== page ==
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Understanding Internal Ethernet Interfaces

 

Within a router or packet transport router, internal Ethernet interfaces provide communication between the Routing Engine and the Packet Forwarding Engines. The Junos OS automatically configures internal Ethernet interfaces when the Junos OS boots. The Junos OS boots the packet-forwarding component hardware. When these components are running, the Control Board uses the internal Ethernet interface to transmit hardware status information to the Routing Engine. Information transmitted includes the internal router temperature, the condition of the fans, whether an FPC has been removed or inserted, and information from the LCD on thecraft interface.

To determine the supported internal Ethernet interfaces for your router, see Supported Routing Engines by Router.

Note

Do not modify or remove the configuration for the internal Ethernet interface that the Junos OS automatically configures. If you do, the router or packet transport routerwill stop functioning.

  • M Series, and MX Series routers and T Series routers—The Junos OS creates the internal Ethernet interface. The internal Ethernet interface connects the Routing Engine re0 to the Packet Forwarding Engines.

    If the router has redundant Routing Engines, another internal Ethernet interface is created on each Routing Engine (re0 and re1) in order to support fault tolerance, two physical links between re0 and re1 connect the independent control planes. If one of the links fails, both Routing Engines can use the other link for IP communication.

  • TX Matrix Plus routers—On a TX Matrix Plus router, the Routing Engine and Control Board function as a unit, or host subsystem. For each host subsystem in the router, the Junos OS automatically creates two internal Ethernet interfaces, ixgbe0 and ixgbe1.

    The ixgbe0 and ixgbe1 interfaces connect the TX Matrix Plus Routing Engine to the Routing Engines of every line-card chassis (LCC) configured in the routing matrix.

    The TX Matrix Plus Routing Engine connects to a high-speed switch through a 10-Gbps link within the host subsystem. The switch provides a 1-Gbps link to each T1600 Routing Engine. The 1-Gbps links are provided through the UTP Category 5 Ethernet cable connections between the TXP-CBs and the LCC-CBs in the LCCs.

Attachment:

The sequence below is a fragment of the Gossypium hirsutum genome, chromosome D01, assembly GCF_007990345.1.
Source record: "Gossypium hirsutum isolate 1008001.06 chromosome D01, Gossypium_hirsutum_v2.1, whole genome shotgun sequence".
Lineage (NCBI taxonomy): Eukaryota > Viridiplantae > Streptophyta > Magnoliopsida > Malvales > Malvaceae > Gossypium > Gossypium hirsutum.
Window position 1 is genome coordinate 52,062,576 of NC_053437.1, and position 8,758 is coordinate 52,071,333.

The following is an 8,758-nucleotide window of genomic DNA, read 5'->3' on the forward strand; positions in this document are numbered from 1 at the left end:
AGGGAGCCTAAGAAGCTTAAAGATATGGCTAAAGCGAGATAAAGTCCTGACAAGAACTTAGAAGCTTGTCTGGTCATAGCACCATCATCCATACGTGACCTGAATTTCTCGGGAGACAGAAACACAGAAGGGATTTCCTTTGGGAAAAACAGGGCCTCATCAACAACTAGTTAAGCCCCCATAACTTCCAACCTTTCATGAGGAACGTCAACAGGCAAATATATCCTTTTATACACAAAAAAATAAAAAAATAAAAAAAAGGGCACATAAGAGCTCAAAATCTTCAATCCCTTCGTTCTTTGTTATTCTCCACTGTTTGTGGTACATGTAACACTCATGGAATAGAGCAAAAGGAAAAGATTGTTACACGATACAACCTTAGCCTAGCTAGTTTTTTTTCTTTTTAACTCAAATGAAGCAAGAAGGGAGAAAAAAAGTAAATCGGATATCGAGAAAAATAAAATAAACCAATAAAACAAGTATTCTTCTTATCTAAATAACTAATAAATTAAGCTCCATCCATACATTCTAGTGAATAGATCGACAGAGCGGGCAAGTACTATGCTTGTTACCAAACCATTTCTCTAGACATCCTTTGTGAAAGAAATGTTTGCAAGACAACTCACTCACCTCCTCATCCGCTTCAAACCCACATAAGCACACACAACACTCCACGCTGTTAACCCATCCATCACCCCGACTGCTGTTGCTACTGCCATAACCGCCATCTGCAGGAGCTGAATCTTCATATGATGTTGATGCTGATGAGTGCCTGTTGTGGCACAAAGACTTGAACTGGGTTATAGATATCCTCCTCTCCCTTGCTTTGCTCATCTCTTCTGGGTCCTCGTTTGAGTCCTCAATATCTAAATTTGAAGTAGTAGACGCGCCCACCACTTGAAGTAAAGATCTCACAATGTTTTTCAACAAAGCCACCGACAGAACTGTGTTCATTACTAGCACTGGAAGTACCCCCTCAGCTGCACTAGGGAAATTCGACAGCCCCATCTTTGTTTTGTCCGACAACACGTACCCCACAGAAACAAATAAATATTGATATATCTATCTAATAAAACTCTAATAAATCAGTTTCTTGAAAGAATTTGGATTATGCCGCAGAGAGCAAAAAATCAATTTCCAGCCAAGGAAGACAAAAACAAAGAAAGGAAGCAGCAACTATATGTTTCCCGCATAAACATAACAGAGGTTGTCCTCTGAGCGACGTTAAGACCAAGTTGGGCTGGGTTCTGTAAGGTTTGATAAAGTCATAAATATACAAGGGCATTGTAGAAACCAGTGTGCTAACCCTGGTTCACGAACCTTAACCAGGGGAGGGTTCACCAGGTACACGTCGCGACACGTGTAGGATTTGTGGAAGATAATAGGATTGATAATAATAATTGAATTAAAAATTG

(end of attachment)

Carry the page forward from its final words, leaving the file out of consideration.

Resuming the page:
• The TX Matrix Plus Routing Engine connects to a high-speed switch in the local Control Board through a 10-Gbps link within the host subsystem.

    • The Gigabit Ethernet switch connects the Control Board to the remote Routing Engines of every LCC configured in the routing matrix.

    If a TX Matrix Plus router contains redundant host subsystems, the independent control planes are connected by two physical links between the two 10-Gigabit Ethernet ports on their respective Routing Engines.

    • The primary link to the remote Routing Engine is at the ixgbe0 interface; the 10-Gigabit Ethernet switch on the local Control Board also connects the Routing Engine to the 10-Gigabit Ethernet port accessed by the ixgbe1 interface on the remote Routing Engine.

    • The alternate link to the remote Routing Engine is the 10-Gigabit Ethernet port at the ixgbe1 interface. This second port connects the Routing Engine to the 10-Gigabit Ethernet switch on the remote Control Board, which connects to the 10-Gigabit Ethernet port at the ixgbe0 interface on the remote Routing Engine.

    If one of the two links between the host subsystems fails, both Routing Engines can use the other link for IP communication.

  • LCC in a routing matrix—On an LCC configured in a routing matrix, the Routing Engine and Control Board function as a unit, or host subsystem. For each host subsystem in the LCC, the Junos OS automatically creates two internal Ethernet interfaces, bcm0 and em1, for the two Gigabit Ethernet ports on the Routing Engine.

    The bcm0 interface connects the Routing Engine in each LCCto the Routing Engines of every other LCC configured in the routing matrix.

    • The Routing Engine connects to a Gigabit Ethernet switch on the local Control Board through a.

    • The switch connects the Control Board to the remote Routing Engines of every other LCC configured in the routing matrix.

    If an LCC in a routing matrix contains redundant host subsystems, the independent control planes are connected by two physical links between the Gigabit Ethernet ports on their respective Routing Engines.

    • The primary link to the remote Routing Engine is at the bcm0 interface; the Gigabit Ethernet switch on the local Control Board also connects the Routing Engine to the Gigabit Ethernet port accessed by the em1 interface on the remote Routing Engine.

    • The alternate link to the remote Routing Engine is at the em1 interface. This second port connects the Routing Engine to the Gigabit Ethernet switch on the remote Control Board, which connects to the Gigabit Ethernet port at the bcm0 interface on the remote Routing Engine.

    If one of the two links between the host subsystems fails, both Routing Engines can use the other link for IP communication.

Each router also has two serial ports, labeled console and auxiliary, for connecting tty type terminals to the router using standard PC-type tty cables. Although these ports are not network interfaces, they do provide access to the router.